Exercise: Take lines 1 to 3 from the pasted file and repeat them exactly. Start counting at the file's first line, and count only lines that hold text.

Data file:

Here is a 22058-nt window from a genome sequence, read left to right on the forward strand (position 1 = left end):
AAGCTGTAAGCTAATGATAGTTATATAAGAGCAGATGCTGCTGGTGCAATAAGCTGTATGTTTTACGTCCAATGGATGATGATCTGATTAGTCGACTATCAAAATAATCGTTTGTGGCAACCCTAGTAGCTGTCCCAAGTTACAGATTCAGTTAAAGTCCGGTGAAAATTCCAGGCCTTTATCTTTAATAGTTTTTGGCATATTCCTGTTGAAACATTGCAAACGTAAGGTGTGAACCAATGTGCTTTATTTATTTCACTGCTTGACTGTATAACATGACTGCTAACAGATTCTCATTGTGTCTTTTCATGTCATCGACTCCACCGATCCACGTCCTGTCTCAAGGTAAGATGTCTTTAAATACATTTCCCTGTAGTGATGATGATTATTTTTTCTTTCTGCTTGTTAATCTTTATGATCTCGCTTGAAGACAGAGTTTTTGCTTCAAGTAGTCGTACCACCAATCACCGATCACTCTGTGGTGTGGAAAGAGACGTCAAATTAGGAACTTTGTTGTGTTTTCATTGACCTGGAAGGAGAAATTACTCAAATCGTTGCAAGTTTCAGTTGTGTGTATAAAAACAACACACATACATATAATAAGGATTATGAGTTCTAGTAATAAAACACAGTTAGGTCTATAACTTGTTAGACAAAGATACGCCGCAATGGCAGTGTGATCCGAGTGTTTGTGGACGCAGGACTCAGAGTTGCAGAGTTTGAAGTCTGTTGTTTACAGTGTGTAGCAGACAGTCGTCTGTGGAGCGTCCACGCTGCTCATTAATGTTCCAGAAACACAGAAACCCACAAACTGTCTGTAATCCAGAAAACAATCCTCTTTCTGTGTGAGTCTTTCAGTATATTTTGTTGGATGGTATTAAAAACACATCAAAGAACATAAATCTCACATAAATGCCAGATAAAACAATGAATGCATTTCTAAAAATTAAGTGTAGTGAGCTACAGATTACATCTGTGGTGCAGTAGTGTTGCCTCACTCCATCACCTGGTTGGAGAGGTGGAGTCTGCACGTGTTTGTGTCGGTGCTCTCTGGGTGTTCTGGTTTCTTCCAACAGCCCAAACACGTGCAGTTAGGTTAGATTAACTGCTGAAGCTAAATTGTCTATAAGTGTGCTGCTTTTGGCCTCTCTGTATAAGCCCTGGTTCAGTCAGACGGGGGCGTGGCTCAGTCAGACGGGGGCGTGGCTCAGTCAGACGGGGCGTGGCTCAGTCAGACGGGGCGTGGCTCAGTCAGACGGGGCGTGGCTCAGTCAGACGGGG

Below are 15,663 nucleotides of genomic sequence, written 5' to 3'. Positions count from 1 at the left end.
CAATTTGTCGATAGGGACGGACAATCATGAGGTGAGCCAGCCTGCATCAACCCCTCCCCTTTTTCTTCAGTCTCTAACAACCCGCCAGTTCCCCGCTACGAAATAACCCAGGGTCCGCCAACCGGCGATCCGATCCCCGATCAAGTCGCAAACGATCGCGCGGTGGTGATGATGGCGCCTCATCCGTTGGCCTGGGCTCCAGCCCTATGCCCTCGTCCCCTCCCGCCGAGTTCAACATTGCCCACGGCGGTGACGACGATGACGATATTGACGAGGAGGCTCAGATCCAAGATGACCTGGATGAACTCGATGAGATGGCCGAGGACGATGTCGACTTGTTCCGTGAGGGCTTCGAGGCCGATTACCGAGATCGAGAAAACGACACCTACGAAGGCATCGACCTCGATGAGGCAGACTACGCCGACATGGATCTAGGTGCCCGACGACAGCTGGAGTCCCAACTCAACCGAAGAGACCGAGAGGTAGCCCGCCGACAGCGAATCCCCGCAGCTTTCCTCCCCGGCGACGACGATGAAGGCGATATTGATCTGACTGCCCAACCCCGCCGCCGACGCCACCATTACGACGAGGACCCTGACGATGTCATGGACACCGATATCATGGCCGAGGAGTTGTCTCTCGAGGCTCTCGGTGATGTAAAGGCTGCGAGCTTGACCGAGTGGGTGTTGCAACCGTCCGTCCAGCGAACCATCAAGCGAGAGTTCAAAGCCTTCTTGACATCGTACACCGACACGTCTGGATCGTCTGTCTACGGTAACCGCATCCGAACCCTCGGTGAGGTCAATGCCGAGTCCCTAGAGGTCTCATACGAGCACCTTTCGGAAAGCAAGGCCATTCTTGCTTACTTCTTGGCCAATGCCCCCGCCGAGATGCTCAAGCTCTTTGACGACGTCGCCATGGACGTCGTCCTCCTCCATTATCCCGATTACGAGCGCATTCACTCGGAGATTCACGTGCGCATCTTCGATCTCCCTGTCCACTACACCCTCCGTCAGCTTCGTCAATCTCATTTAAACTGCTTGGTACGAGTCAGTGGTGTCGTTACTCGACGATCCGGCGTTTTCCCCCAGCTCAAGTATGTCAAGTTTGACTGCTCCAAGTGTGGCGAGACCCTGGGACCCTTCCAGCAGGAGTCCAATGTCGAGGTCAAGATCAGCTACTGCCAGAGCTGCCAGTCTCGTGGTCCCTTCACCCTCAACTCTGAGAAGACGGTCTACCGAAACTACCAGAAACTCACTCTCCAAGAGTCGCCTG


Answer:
Here is a 22058-nt window from a genome sequence, read left to right on the forward strand (position 1 = left end):
AAGCTGTAAGCTAATGATAGTTATATAAGAGCAGATGCTGCTGGTGCAATAAGCTGTATGTTTTACGTCCAATGGATGATGATCTGATTAGTCGACTATCAAAATAATCGTTTGTGGCAACCCTAGTAGCTGTCCCAAGTTACAGATTCAGTTAAAGTCCGGTGAAAATTCCAGGCCTTTATCTTTAATAGTTTTTGGCATATTCCTGTTGAAACATTGCAAACGTAAGGTGTGAACCAATGTGCTTTATTTATTTCACTGCTTGACTGTATAACATGACTGCTAACAGATTCTCATTGTGTCTTTTCATGTCATCGACTCCACCGATCCACGTCCTGTCTCAAGGTAAGATGTCTTTAAATACATTTCCCTGTAGTGATGATGATTATTTTTTCTTTCTGCTTGTTAATCTTTATGATCTCGCTTGAAGACAGAGTTTTTGCTTCAAGTAGTCGTACCACCAATCACCGATCACTCTGTGGTGTGGAAAGAGACGTCAAATTAGGAACTTTGTTGTGTTTTCATTGACCTGGAAGGAGAAATTACTCAAATCGTTGCAAGTTTCAGTTGTGTGTATAAAAACAACACACATACATATAATAAGGATTATGAGTTCTAGTAATAAAACACAGTTAGGTCTATAACTTGTTAGACAAAGATACGCCGCAATGGCAGTGTGATCCGAGTGTTTGTGGACGCAGGACTCAGAGTTGCAGAGTTTGAAGTCTGTTGTTTACAGTGTGTAGCAGACAGTCGTCTGTGGAGCGTCCACGCTGCTCATTAATGTTCCAGAAACACAGAAACCCACAAACTGTCTGTAATCCAGAAAACAATCCTCTTTCTGTGTGAGTCTTTCAGTATATTTTGTTGGATGGTATTAAAAACACATCAAAGAACATAAATCTCACATAAATGCCAGATAAAACAATGAATGCATTTCTAAAAATTAAGTGTAGTGAGCTACAGATTACATCTGTGGTGCAGTAGTGTTGCCTCACTCCATCACCTGGTTGGAGAGGTGGAGTCTGCACGTGTTTGTGTCGGTGCTCTCTGGGTGTTCTGGTTTCTTCCAACAGCCCAAACACGTGCAGTTAGGTTAGATTAACTGCTGAAGCTAAATTGTCTATAAGTGTGCTGCTTTTGGCCTCTCTGTATAAGCCCTGGTTCAGTCAGACGGGGGCGTGGCTCAGTCAGACGGGGGCGTGGCTCAGTCAGACGGGGCGTGGCTCAGTCAGACGGGGCGTGGCTCAGTCAGACGGGGCGTGGCTCAGTCAGACGGGG

Below are 15,663 nucleotides of genomic sequence, written 5' to 3'. Positions count from 1 at the left end.